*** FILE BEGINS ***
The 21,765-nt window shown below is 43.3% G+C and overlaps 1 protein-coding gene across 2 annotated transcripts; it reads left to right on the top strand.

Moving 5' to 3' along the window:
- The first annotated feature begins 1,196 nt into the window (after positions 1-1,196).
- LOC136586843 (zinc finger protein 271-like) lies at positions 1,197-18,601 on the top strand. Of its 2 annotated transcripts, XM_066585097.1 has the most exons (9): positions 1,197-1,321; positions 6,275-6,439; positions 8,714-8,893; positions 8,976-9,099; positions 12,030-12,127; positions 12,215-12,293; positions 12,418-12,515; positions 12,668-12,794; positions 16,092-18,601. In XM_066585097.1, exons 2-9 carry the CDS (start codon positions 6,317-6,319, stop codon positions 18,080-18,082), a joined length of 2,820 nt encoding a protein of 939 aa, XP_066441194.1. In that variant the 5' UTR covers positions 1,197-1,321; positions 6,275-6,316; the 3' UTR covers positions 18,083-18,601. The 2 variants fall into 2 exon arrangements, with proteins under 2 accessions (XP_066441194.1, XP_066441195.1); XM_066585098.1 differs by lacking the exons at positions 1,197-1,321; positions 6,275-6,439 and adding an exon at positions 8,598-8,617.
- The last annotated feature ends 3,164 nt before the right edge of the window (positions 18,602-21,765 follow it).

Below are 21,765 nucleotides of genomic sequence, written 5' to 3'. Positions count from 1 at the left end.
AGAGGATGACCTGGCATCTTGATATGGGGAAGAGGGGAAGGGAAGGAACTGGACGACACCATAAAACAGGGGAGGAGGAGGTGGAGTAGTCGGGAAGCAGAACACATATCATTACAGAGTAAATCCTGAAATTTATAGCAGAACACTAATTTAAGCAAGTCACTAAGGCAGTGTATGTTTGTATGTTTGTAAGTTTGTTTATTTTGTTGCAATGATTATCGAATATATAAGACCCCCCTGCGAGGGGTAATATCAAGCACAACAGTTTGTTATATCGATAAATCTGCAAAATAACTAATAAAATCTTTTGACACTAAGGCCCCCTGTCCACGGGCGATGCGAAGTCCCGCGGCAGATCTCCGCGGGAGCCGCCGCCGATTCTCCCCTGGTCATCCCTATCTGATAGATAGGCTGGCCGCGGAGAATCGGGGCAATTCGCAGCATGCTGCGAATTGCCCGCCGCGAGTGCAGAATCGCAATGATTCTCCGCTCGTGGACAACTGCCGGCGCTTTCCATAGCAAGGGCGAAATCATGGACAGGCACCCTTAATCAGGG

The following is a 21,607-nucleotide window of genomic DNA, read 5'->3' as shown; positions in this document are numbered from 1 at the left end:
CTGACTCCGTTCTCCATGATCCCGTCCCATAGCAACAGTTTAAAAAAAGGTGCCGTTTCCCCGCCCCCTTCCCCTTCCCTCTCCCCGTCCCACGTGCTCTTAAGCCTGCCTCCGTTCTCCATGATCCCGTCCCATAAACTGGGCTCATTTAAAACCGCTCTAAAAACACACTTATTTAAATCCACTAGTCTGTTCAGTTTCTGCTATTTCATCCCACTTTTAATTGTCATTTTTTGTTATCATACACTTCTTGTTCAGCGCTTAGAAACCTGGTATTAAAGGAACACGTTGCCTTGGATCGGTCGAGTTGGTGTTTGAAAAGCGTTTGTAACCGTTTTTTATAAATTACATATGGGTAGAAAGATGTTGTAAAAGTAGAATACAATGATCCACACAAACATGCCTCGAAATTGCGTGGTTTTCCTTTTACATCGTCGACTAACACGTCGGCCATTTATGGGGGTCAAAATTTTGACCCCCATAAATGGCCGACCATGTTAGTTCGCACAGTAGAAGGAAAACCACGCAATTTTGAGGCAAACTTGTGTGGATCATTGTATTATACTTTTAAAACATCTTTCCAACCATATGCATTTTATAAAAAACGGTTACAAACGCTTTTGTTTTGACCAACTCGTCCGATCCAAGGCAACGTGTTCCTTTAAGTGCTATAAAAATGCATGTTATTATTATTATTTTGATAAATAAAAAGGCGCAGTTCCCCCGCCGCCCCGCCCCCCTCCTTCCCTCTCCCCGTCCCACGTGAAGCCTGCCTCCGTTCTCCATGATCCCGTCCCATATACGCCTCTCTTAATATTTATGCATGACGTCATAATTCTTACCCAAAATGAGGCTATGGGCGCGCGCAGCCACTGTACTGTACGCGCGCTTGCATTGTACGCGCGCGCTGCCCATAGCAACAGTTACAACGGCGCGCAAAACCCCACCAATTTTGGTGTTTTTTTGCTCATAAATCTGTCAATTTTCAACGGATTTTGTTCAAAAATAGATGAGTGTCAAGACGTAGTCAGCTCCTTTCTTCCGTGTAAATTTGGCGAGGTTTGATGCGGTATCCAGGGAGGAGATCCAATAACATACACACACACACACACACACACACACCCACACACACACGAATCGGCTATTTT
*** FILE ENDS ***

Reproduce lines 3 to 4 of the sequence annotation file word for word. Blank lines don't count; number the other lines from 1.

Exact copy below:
- The first annotated feature begins 1,196 nt into the window (after positions 1-1,196).
- LOC136586843 (zinc finger protein 271-like) lies at positions 1,197-18,601 on the top strand. Of its 2 annotated transcripts, XM_066585097.1 has the most exons (9): positions 1,197-1,321; positions 6,275-6,439; positions 8,714-8,893; positions 8,976-9,099; positions 12,030-12,127; positions 12,215-12,293; positions 12,418-12,515; positions 12,668-12,794; positions 16,092-18,601. In XM_066585097.1, exons 2-9 carry the CDS (start codon positions 6,317-6,319, stop codon positions 18,080-18,082), a joined length of 2,820 nt encoding a protein of 939 aa, XP_066441194.1. In that variant the 5' UTR covers positions 1,197-1,321; positions 6,275-6,316; the 3' UTR covers positions 18,083-18,601. The 2 variants fall into 2 exon arrangements, with proteins under 2 accessions (XP_066441194.1, XP_066441195.1); XM_066585098.1 differs by lacking the exons at positions 1,197-1,321; positions 6,275-6,439 and adding an exon at positions 8,598-8,617.